North Korea has reportedly resumed work at its underground nuclear testing site, according to defense analysts, in a brazen act of defiance against the latest U.N. sanctions.
Commercial satellite imagery has helped identify multiple landslides at the Punggye-ri Nuclear Test Site near Mt. Mantap, the analysts say in a new report published on 38 North, a website devoted to news out of North Korea.
The seismic activity, they say, is a result of North Korea’s sixth nuclear test Sept. 3.
“These disturbances are more numerous and widespread than seen after any of the North’s previous five tests, and include additional slippage in pre-existing landslide scars and a possible subsidence crater,” the report says.
Images captured Sept. 8 show a large cargo truck in the South entrance area of the testing site, which the analysts from 38 North suggest indicates that North Korea is prepping for another test.
“Such activity, coming shortly after the largest underground nuclear test conducted at Punggye-ri to date (via the North Portal), suggests that onsite work could now be changing focus to further prepare those other portals for future underground nuclear testing,” the report says.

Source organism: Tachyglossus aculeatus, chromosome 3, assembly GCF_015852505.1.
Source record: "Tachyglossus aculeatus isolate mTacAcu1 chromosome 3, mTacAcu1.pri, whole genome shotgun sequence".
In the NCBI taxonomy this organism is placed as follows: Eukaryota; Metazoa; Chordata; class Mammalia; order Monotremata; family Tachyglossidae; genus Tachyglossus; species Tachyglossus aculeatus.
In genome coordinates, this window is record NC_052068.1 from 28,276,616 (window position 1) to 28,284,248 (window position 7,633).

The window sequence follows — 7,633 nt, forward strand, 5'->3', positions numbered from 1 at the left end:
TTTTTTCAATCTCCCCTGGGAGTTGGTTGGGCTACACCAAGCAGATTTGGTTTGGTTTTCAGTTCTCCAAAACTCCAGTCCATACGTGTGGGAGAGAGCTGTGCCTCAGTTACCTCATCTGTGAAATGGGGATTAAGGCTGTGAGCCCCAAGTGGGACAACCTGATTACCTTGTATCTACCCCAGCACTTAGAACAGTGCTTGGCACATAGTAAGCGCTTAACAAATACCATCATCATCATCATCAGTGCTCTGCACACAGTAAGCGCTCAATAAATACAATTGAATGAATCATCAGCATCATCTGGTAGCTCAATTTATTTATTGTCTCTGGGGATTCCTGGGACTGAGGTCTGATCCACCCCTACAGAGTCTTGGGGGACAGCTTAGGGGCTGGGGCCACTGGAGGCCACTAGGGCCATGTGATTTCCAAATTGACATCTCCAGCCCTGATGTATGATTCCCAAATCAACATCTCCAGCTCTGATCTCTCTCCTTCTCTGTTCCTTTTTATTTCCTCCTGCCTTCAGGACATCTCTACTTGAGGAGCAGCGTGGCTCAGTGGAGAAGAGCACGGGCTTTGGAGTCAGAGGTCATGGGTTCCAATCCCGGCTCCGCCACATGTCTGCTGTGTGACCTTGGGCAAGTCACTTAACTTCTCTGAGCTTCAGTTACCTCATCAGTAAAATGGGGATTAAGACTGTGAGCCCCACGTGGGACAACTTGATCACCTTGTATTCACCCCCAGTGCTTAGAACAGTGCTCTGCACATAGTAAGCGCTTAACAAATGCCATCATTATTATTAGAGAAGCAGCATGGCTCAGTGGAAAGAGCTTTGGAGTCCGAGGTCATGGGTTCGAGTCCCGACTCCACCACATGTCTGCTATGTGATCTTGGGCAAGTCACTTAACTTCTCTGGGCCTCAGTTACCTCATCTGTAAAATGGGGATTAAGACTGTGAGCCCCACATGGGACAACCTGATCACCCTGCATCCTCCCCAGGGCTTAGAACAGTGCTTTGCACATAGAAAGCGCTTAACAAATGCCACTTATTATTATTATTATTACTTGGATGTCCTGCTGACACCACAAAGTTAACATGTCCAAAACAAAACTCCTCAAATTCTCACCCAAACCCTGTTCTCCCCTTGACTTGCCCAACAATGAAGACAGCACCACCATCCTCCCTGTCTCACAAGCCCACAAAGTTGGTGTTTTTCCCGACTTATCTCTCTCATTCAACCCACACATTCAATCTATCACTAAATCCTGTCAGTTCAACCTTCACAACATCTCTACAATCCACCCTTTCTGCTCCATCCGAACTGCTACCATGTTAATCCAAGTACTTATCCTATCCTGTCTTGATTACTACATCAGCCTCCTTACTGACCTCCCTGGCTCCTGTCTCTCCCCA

The news comes just two days after North Korea vowed it would keep expanding its nuclear weapons arsenal despite recent sanctions imposed by the United Nations.
On Wednesday, officials from North Korea’s Foreign Ministry responded to a new list of sanctions from the U.N. Security Council, saying that they were committed to pursuing the program, “at a faster pace without the slightest diversion,” the New York Times reported.
On the same day, South Korea announced it had conducted its first live-fire drill for an advanced air-launched cruise missile that would strengthen its pre-emptive strike capability against North Korea in the event of crisis.
South Korea's military said the Taurus missile fired from an F-15 fighter jet traveled through obstacles at low altitudes before hitting a target off the country's western coast during drills Tuesday. The country has been accelerating efforts to ramp up its military capabilities in face of a torrent of weapons tests by the Hermit Kingdom.
A pre-emptive strike against Pyongyang's leadership would be difficult to undertake, but it's widely seen as the most realistic of the limited military options Seoul has to deny a nuclear attack from its rival.
The North said its latest nuclear test was a detonation of a thermonuclear weapon built for its developmental intercontinental ballistic missiles that were flight tested twice in July. The country is also developing solid-fuel missiles that could be fired from land mobile launchers or submarines. It flew a powerful new midrange missile over northern Japan last month while declaring more missile tests targeting the Pacific Ocean.
Meanwhile, South Korea said it found a small amount of radioactivity in air samples collected days after the North's test.
The Associated Press contributed to this story.